Composer: Sir Richard Rodney Bennett
Choreographer, Director &Costume Designer: David Nixon
Reviewer: Maggie Constable
Published in 1925, The Great Gatsby is one of the most celebrated evocations of the Jazz Era. It’s a story of Long Island parties in 20s New York and hedonists living the high life, but it is also about mysterious pasts, lost loves and what the future might hold. David Nixon’s ballet is very much in the zeitgeist, coming to the stage just before Baz Luhrmann’s much anticipated film,and tonight it arrived at Milton Keynes theatre, where Northern Ballet is a regular and much-loved visitor.
Young mid-westerner Nick Carraway, visiting his cousin Daisy, meets his infamous neighbour Jay Gatsby, a secretive millionaire. At first Gatsby’s world seems intoxicating and exciting but gradually the curtain falls away to reveal to Nick a life which in reality is full of isolation, obsession and even a fatal love affair. Story ballets are the essence of Northern Ballet’s repertoire, and it’s easy to understand why director and choreographer David Nixon was attracted by The Great Gatsby. He clearly loves the book. The clothing of the period, the jazz, the dance music and, not least of all, the fatal love affair – just right for ballet. However, while this ballet portrays the period and the essence of the book beautifully, it does not get across the complicated story completely, so for any audience member who has not read The Great Gatsby following the tangled relationships could be a problem. Whether or not this really matters is debatable – the whole is so enjoyable.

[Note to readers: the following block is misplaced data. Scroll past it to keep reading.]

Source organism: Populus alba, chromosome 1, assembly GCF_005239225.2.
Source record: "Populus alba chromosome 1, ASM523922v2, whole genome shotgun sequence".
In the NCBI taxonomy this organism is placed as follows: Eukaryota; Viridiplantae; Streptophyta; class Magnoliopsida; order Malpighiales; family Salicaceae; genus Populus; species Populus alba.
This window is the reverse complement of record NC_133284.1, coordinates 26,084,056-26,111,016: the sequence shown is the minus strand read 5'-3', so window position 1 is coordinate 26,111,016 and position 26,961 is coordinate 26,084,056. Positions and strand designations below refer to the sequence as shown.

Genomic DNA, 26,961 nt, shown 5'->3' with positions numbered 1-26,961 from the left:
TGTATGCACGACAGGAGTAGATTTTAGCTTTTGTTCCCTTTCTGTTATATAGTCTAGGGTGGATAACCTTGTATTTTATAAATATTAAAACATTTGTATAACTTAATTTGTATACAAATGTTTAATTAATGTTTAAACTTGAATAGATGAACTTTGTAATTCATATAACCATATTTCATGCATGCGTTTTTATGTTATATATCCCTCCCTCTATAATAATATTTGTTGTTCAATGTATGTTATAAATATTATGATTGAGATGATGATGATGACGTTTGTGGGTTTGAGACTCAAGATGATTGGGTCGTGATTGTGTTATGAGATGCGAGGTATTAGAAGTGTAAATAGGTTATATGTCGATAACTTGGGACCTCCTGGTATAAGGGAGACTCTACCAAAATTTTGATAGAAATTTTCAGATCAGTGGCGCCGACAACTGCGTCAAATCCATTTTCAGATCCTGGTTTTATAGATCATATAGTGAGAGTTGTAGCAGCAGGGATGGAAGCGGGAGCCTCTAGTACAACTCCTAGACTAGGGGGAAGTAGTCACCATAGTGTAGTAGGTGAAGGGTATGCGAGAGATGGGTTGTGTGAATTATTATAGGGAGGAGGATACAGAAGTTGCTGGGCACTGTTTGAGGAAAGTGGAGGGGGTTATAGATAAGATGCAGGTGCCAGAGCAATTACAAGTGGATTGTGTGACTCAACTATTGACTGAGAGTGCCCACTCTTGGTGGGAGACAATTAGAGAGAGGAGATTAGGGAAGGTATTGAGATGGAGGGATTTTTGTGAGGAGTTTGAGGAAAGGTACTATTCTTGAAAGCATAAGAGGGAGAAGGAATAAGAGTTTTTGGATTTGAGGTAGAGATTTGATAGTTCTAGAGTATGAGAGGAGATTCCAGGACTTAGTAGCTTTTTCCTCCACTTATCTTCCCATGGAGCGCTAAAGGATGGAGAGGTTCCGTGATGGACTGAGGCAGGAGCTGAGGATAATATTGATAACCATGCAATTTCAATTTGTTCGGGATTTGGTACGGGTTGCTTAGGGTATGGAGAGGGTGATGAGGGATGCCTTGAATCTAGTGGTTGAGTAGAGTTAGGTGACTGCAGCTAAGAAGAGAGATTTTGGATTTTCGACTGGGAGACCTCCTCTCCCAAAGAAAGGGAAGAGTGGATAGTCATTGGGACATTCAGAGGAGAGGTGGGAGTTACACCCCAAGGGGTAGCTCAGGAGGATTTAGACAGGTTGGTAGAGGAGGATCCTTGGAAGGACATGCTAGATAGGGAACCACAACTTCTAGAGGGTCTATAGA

For most of the first act Nixon succeeds in setting the scene in every sense. In this he is helped by Jérôme Kaplan’s superbly simple but gorgeous and clever set design and also by the amazing use of lighting designed by Tim Mitchell Their effects assist in explaining shifts of place and time masterfully. The range of Sir Richard Rodney Bennett’s jazz music adds well to the overall effect and a real orchestra makes the difference. The choreography is wonderful – a melange of classical ballet, dances, like the Charleston and some contemporary steps. Sharp direction from Nixon too. There are some lovely moments as when we see Daisy and Gatsby’s reunion in contrast to their memories of a wartime love affair, and with the suggestion of gangster violence through which Gatsby may have gained wealth. The tango dancing in the second act and the use of shadows and mirrors will also last in one’s memory.
Nixon deals with the story’s past events by showing them on stage. Young Gatsby and his much loved Daisy are seen as Gatsby’s memories, danced subtly by Jeremy Curnier and Michela Paolacci, The 1920s characters, ie in the ballet’s present, are danced by Tobias Batley and Martha Leebolt. Both are not only extremely talented dancers but are utterly convincing in their acting, and their portrayal of the fated relationship is perfect. Martha Lebolt’s facial expressions and gestures are so powerful yet delicate while Batley has a real stage presence. Kenneth Tindall is totally believable as the unpleasant and aggressive philanderer Tom Buchanan, and Giuliano Contadini, performs a nicely understated but very likeable Nick Carraway. Victoria Sibson in the rôle of the luckless Myrtle gives a very creditable and emotional performance. All other dancers and coryphee are of the high standard which one has come to expect of Northern Ballet.
A magical evening’s entertainment, not to be missed.
Runs until Sat 20 April 2013
Picture: Jason Tozer